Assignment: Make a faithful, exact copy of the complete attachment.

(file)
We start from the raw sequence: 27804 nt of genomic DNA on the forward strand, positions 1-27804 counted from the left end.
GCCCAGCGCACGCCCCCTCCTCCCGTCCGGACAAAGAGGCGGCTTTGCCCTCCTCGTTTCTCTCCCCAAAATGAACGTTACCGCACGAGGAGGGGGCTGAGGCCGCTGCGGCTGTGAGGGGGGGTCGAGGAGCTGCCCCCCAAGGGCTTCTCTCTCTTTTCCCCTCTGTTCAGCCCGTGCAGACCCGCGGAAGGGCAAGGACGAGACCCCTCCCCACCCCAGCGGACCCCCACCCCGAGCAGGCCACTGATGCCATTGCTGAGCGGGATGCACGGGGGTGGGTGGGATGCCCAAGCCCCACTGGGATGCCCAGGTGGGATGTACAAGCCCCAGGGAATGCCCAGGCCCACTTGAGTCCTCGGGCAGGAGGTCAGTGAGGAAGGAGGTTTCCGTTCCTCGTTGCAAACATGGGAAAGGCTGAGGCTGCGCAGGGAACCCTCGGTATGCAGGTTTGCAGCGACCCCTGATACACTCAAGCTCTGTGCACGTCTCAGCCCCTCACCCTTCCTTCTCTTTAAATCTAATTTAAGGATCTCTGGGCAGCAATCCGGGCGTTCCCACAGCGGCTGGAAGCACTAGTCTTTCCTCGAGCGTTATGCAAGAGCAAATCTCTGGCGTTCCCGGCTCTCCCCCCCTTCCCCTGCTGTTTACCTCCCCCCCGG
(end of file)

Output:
We start from the raw sequence: 27804 nt of genomic DNA on the forward strand, positions 1-27804 counted from the left end.
GCCCAGCGCACGCCCCCTCCTCCCGTCCGGACAAAGAGGCGGCTTTGCCCTCCTCGTTTCTCTCCCCAAAATGAACGTTACCGCACGAGGAGGGGGCTGAGGCCGCTGCGGCTGTGAGGGGGGGTCGAGGAGCTGCCCCCCAAGGGCTTCTCTCTCTTTTCCCCTCTGTTCAGCCCGTGCAGACCCGCGGAAGGGCAAGGACGAGACCCCTCCCCACCCCAGCGGACCCCCACCCCGAGCAGGCCACTGATGCCATTGCTGAGCGGGATGCACGGGGGTGGGTGGGATGCCCAAGCCCCACTGGGATGCCCAGGTGGGATGTACAAGCCCCAGGGAATGCCCAGGCCCACTTGAGTCCTCGGGCAGGAGGTCAGTGAGGAAGGAGGTTTCCGTTCCTCGTTGCAAACATGGGAAAGGCTGAGGCTGCGCAGGGAACCCTCGGTATGCAGGTTTGCAGCGACCCCTGATACACTCAAGCTCTGTGCACGTCTCAGCCCCTCACCCTTCCTTCTCTTTAAATCTAATTTAAGGATCTCTGGGCAGCAATCCGGGCGTTCCCACAGCGGCTGGAAGCACTAGTCTTTCCTCGAGCGTTATGCAAGAGCAAATCTCTGGCGTTCCCGGCTCTCCCCCCCTTCCCCTGCTGTTTACCTCCCCCCCGG